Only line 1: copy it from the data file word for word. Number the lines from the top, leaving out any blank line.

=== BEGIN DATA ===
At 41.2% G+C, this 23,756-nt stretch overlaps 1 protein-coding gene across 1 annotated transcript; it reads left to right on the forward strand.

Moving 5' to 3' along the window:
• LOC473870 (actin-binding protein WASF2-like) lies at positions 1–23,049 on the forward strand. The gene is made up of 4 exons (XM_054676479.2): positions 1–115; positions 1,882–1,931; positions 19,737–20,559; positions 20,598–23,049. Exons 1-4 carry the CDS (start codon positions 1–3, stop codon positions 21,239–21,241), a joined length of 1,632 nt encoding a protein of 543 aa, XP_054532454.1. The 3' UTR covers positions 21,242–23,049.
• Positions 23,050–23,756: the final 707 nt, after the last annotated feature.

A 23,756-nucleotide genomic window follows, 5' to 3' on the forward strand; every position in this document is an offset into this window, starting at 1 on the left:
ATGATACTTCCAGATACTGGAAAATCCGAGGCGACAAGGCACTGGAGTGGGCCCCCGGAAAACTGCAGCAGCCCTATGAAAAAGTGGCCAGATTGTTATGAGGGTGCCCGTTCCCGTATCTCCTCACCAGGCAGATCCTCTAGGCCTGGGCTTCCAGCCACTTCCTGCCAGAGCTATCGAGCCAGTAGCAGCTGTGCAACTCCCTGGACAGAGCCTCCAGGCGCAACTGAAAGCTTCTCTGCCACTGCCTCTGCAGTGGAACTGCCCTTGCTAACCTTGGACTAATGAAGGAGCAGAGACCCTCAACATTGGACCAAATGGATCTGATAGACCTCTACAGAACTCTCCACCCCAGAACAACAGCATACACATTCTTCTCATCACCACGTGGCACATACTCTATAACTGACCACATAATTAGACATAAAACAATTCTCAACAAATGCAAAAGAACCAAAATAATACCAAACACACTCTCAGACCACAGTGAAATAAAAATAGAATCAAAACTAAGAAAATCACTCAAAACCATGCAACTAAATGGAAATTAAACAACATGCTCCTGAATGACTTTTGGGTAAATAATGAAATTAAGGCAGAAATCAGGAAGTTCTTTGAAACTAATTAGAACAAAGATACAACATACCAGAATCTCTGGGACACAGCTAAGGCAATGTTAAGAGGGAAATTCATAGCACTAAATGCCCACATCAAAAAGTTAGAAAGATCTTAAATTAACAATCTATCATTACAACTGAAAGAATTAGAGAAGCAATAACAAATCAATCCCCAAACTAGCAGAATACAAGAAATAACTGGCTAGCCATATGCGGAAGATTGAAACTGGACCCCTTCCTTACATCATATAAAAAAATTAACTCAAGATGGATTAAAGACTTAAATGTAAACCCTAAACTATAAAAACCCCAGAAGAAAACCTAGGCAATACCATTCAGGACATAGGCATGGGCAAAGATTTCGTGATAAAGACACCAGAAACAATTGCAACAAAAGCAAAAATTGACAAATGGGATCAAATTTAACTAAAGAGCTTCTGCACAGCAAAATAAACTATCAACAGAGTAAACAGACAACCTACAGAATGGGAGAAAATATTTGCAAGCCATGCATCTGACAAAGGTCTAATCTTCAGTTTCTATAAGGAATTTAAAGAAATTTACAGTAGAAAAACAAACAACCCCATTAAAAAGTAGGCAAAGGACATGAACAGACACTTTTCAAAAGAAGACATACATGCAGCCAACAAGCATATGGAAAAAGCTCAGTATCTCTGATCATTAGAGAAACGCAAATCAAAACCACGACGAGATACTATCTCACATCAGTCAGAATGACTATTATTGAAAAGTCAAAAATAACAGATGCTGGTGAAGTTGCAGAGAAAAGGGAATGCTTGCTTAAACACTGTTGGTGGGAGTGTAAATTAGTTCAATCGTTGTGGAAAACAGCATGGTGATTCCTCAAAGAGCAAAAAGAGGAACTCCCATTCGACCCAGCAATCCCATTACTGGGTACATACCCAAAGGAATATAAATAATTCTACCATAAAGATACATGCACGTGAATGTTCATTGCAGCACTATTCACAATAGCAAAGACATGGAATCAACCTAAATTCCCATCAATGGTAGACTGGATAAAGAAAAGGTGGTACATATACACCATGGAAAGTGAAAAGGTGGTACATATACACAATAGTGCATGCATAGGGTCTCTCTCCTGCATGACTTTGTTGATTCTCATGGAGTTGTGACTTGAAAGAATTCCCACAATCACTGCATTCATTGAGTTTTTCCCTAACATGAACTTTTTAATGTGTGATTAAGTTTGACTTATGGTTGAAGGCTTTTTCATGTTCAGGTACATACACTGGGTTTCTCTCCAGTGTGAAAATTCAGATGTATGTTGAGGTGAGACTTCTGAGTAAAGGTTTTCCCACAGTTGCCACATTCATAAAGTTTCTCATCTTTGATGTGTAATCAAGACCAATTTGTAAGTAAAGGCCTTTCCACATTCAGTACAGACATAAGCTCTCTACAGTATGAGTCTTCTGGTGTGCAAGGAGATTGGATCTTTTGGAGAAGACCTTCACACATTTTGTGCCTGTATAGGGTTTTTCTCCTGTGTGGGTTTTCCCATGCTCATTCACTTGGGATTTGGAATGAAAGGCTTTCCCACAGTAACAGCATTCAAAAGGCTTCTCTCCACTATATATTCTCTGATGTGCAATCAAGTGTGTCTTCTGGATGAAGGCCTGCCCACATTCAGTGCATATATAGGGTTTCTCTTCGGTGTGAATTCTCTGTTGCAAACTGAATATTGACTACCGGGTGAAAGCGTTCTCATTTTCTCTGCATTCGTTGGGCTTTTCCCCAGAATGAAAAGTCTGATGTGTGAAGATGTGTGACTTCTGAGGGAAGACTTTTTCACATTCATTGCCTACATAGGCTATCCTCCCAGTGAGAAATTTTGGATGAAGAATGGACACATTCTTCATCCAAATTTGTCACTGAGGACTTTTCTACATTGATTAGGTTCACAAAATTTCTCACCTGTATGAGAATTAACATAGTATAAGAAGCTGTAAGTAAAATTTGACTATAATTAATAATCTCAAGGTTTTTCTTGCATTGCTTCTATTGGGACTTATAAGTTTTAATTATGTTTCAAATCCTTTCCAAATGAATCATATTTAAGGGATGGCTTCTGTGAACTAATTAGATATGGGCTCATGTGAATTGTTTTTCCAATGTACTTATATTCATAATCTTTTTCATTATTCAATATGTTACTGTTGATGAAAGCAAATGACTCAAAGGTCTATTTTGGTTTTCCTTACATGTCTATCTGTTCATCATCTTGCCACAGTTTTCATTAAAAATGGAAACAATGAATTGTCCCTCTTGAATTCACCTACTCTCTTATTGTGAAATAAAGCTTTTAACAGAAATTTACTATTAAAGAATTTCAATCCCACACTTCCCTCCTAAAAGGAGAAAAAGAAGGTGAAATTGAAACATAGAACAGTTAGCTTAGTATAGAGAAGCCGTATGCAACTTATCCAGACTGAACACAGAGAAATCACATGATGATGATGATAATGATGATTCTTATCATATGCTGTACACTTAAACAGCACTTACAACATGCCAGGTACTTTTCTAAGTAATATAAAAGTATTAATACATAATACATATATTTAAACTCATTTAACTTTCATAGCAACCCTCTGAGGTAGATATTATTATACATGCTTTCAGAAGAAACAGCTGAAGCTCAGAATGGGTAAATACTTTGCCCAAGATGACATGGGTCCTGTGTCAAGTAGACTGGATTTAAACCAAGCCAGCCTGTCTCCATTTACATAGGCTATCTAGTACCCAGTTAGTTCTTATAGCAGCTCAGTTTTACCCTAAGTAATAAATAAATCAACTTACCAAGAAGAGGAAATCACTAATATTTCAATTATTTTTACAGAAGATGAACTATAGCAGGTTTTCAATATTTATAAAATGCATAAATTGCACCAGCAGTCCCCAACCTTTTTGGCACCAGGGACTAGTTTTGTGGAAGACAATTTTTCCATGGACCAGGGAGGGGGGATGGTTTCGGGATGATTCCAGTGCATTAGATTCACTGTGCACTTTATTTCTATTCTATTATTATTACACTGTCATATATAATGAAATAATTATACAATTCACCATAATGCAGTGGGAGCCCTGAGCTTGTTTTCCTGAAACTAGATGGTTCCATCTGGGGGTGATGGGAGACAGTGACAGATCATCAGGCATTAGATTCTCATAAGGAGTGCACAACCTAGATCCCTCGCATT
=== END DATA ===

At 41.2% G+C, this 23,756-nt stretch overlaps 1 protein-coding gene across 1 annotated transcript; it reads left to right on the forward strand.